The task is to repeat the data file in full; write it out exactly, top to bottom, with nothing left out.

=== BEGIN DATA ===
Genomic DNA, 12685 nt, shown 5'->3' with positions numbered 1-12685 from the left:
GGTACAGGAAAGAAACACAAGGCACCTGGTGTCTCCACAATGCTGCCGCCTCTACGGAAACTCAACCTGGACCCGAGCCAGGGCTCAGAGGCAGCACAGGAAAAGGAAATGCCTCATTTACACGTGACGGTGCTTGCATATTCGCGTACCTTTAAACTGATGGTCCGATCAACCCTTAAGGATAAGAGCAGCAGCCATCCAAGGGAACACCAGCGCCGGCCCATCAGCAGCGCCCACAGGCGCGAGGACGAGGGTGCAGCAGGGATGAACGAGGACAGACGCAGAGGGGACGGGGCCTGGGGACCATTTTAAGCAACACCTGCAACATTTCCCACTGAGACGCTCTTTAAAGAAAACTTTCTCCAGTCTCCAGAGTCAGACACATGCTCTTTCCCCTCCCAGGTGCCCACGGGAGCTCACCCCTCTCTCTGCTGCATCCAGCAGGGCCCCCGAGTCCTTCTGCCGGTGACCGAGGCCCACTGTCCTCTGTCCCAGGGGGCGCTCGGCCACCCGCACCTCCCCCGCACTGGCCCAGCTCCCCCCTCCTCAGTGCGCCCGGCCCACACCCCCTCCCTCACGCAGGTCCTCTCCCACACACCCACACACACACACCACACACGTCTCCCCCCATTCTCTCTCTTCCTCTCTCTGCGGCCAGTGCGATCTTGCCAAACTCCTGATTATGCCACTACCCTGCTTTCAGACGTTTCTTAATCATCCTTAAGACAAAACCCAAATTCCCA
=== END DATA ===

Genomic DNA, 12685 nt, shown 5'->3' with positions numbered 1-12685 from the left:
GGTACAGGAAAGAAACACAAGGCACCTGGTGTCTCCACAATGCTGCCGCCTCTACGGAAACTCAACCTGGACCCGAGCCAGGGCTCAGAGGCAGCACAGGAAAAGGAAATGCCTCATTTACACGTGACGGTGCTTGCATATTCGCGTACCTTTAAACTGATGGTCCGATCAACCCTTAAGGATAAGAGCAGCAGCCATCCAAGGGAACACCAGCGCCGGCCCATCAGCAGCGCCCACAGGCGCGAGGACGAGGGTGCAGCAGGGATGAACGAGGACAGACGCAGAGGGGACGGGGCCTGGGGACCATTTTAAGCAACACCTGCAACATTTCCCACTGAGACGCTCTTTAAAGAAAACTTTCTCCAGTCTCCAGAGTCAGACACATGCTCTTTCCCCTCCCAGGTGCCCACGGGAGCTCACCCCTCTCTCTGCTGCATCCAGCAGGGCCCCCGAGTCCTTCTGCCGGTGACCGAGGCCCACTGTCCTCTGTCCCAGGGGGCGCTCGGCCACCCGCACCTCCCCCGCACTGGCCCAGCTCCCCCCTCCTCAGTGCGCCCGGCCCACACCCCCTCCCTCACGCAGGTCCTCTCCCACACACCCACACACACACACCACACACGTCTCCCCCCATTCTCTCTCTTCCTCTCTCTGCGGCCAGTGCGATCTTGCCAAACTCCTGATTATGCCACTACCCTGCTTTCAGACGTTTCTTAATCATCCTTAAGACAAAACCCAAATTCCCA